Zucca Trattoria. Harley and Buck’s. Pig and a Jelly Jar. Even Stevens Sandwiches. If you’ve ever eaten at any of these delicious downtown Ogden eateries, you left with a full belly, but also with a great taste of downtown Ogden architecture in all its glory. And for that, you can thank Thaine Fischer and his wife, Tahna Regan Fischer, who make up the development team of Fischer Regan Enterprises. The duo has been “rehabilitating” old Ogden spaces for the past 10 years and don’t plan on slowing down anytime soon.

Thaine hails from rural Montana while Tahna is from rural New York. “Where we come from is so rural it makes Huntsville look like a metropolis,” Thaine said with a laugh. The two ended up in Arizona for a time, but wanted to settle in a location with a more family-friendly vibe, wherein they could raise their children.

“We wanted a place with four seasons close to outdoor recreation,” Thaine said. They came to Ogden with the idea of working in the housing market but fell in love with Ogden historic buildings downtown and went to work about 10 years ago. They saw the Star Noodle space and ended up buying that and four or five others they felt were on their way up. Just after that, the market collapsed. 

“Not the best timing to make it through,” Thaine said. They worked hard and got things into position and forged ahead, rehabbing spaces at what Thaine thought was a very slow pace. Nonetheless, there was progress and it is now going strong. In total, they own about 9 spaces in Ogden, with a rehab goal in mind for each of them.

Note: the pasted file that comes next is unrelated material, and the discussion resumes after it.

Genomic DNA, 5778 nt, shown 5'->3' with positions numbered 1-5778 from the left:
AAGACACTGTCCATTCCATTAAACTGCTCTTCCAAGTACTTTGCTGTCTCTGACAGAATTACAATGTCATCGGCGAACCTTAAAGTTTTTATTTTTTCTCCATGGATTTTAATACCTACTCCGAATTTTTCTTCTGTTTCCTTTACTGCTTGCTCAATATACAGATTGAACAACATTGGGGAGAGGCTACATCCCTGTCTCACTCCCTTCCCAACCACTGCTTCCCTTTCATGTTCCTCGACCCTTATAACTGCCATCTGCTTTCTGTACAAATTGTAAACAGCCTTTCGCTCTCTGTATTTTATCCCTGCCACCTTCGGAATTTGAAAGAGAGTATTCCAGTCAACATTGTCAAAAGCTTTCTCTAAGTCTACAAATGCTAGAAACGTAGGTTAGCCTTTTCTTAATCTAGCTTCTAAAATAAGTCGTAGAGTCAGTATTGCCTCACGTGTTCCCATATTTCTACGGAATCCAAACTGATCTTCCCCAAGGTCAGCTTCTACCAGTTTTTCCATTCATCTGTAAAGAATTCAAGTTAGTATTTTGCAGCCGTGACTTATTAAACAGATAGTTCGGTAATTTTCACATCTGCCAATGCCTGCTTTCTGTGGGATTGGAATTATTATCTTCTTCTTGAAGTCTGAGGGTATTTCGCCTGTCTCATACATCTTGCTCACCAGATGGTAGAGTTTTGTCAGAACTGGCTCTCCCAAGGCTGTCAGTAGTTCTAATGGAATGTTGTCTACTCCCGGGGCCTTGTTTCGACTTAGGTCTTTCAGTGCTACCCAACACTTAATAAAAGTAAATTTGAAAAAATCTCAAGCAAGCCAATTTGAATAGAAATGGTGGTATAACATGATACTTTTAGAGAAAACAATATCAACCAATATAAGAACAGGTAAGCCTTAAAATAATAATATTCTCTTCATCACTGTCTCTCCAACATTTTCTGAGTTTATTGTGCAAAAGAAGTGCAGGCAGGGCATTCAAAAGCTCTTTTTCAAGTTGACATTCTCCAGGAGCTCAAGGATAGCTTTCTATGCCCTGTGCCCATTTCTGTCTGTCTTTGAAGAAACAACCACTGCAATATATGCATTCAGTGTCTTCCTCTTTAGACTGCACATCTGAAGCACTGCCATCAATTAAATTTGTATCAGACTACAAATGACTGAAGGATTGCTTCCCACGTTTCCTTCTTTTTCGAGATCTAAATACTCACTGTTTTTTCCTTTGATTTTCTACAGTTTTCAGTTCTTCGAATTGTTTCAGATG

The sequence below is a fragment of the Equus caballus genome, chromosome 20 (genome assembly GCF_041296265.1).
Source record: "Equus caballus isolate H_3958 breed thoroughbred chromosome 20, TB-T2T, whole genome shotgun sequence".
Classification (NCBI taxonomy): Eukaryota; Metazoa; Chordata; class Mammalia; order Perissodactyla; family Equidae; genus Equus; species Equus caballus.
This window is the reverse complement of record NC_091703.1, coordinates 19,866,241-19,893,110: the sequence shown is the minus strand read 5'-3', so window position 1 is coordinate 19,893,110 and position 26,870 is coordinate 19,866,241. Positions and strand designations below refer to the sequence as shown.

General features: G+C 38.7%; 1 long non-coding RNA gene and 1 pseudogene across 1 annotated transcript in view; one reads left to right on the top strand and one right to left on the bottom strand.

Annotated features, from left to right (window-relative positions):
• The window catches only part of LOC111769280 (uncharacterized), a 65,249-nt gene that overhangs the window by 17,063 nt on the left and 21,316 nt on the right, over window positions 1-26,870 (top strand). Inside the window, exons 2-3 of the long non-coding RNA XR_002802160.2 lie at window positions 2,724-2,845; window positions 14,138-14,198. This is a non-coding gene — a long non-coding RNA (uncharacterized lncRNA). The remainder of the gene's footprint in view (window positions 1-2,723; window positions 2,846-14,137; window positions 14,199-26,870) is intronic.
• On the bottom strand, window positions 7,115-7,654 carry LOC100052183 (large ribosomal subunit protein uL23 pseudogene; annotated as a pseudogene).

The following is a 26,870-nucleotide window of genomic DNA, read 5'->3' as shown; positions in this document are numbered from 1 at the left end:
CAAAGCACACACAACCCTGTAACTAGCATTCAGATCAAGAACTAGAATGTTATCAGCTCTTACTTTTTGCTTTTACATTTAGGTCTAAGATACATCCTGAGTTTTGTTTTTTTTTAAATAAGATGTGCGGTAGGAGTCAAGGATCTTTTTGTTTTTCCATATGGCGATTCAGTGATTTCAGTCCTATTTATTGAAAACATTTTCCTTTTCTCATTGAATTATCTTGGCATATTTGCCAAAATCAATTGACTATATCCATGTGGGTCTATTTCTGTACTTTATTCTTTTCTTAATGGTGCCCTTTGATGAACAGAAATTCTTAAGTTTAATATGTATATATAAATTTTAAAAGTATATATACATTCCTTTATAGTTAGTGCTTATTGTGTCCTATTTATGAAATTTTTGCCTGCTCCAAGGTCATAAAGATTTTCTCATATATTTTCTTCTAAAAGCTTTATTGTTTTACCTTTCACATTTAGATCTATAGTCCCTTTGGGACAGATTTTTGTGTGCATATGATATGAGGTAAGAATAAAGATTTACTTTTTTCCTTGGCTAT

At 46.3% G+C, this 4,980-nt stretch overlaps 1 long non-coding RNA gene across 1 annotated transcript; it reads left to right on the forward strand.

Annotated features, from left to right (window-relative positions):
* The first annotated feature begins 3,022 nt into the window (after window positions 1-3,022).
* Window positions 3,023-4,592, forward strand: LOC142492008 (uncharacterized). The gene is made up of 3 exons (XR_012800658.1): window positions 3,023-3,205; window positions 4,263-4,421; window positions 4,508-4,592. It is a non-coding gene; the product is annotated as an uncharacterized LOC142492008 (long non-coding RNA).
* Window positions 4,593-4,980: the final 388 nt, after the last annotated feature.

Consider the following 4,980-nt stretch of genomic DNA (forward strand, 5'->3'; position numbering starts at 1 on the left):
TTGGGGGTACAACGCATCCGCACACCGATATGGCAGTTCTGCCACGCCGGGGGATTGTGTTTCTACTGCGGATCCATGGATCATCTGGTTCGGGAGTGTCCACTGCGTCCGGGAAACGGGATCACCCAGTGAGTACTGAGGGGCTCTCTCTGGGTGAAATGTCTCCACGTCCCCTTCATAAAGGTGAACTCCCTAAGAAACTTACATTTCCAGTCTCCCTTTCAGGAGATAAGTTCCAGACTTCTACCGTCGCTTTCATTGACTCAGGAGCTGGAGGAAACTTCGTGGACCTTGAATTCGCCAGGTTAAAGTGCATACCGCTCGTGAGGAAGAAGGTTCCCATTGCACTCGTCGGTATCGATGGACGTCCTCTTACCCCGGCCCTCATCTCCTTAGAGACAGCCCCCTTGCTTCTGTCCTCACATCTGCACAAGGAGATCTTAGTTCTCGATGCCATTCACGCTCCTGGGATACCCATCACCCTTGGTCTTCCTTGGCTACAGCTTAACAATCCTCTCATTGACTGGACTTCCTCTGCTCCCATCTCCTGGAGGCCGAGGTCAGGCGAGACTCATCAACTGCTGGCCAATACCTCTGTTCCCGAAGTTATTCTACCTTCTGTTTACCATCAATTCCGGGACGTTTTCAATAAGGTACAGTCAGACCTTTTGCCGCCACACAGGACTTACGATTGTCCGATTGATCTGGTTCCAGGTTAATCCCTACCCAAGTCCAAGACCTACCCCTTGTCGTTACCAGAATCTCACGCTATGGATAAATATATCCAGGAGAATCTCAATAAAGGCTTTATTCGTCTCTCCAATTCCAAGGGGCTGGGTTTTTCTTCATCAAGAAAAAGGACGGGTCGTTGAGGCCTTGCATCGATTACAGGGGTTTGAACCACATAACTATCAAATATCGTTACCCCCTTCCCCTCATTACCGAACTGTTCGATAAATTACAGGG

“Ogden has one of the coolest, hippest downtown urban cores and such a great lifestyle,” Thaine said. “People want to be here.”  The spaces seem to attract a certain type of individual. “We’ve always been adamant that we don’t do check-cashing or that type of business, but other tenants have felt like a natural fit,” he said of his properties.  He remembers going into the Salt Lake location of Pig and a Jelly Jar and knowing it would be the perfect vibe for his Ogden space on 25th Street. As he ate, he told them about the space and they loved it. “It was the fit for them,” he said.

Harley and Buck’s was much the same. “They were looking to relocate from the Ogden Valley and we knew what we had matched them,” he noted of the space on Washington Boulevard.

The Star Noodle spot and Zucca were also unique. “We put up the dragon for the first time and invited Kirk Dean (owner of Zucca) because we knew his lease was coming up in South Ogden,” Thaine said. “People see the dragon and get excited,” he added.

But it’s not all restaurants. There is rehabbed office space and salon space too. Thaine’s favorite project is in process right now – the structure just east of the Bigelow at 455 25th Street.  “I’m super excited because of the scope and size of the project,” he said. He explained that people are viewing art in different ways and different spaces and this new project will capitalize on that. “It will be an epicenter for culture and creative art in this community, really in all of Northern Utah,” he said with excitement. 

They hope to add restaurant space, a coffee shop and if he had a “Christmas list,” even a brewery. They hope to not only draw local artists to display art in the space, but artists from all over the globe.

Thaine said it feels great to look around and see their projects coming to fruition and doing so well, although he admits the process has felt slow. “In development, you never move quick enough. I think we aren’t progressing very quickly, but then we have investors and partners come in from out of town and see a noticeable change.”

As with these investors and partners, Thaine sees the improvements and can see Ogden getting a bigger mark on the map as not only an outdoor destination, but a cultural mecca too. “We are working to attract that creative culture.”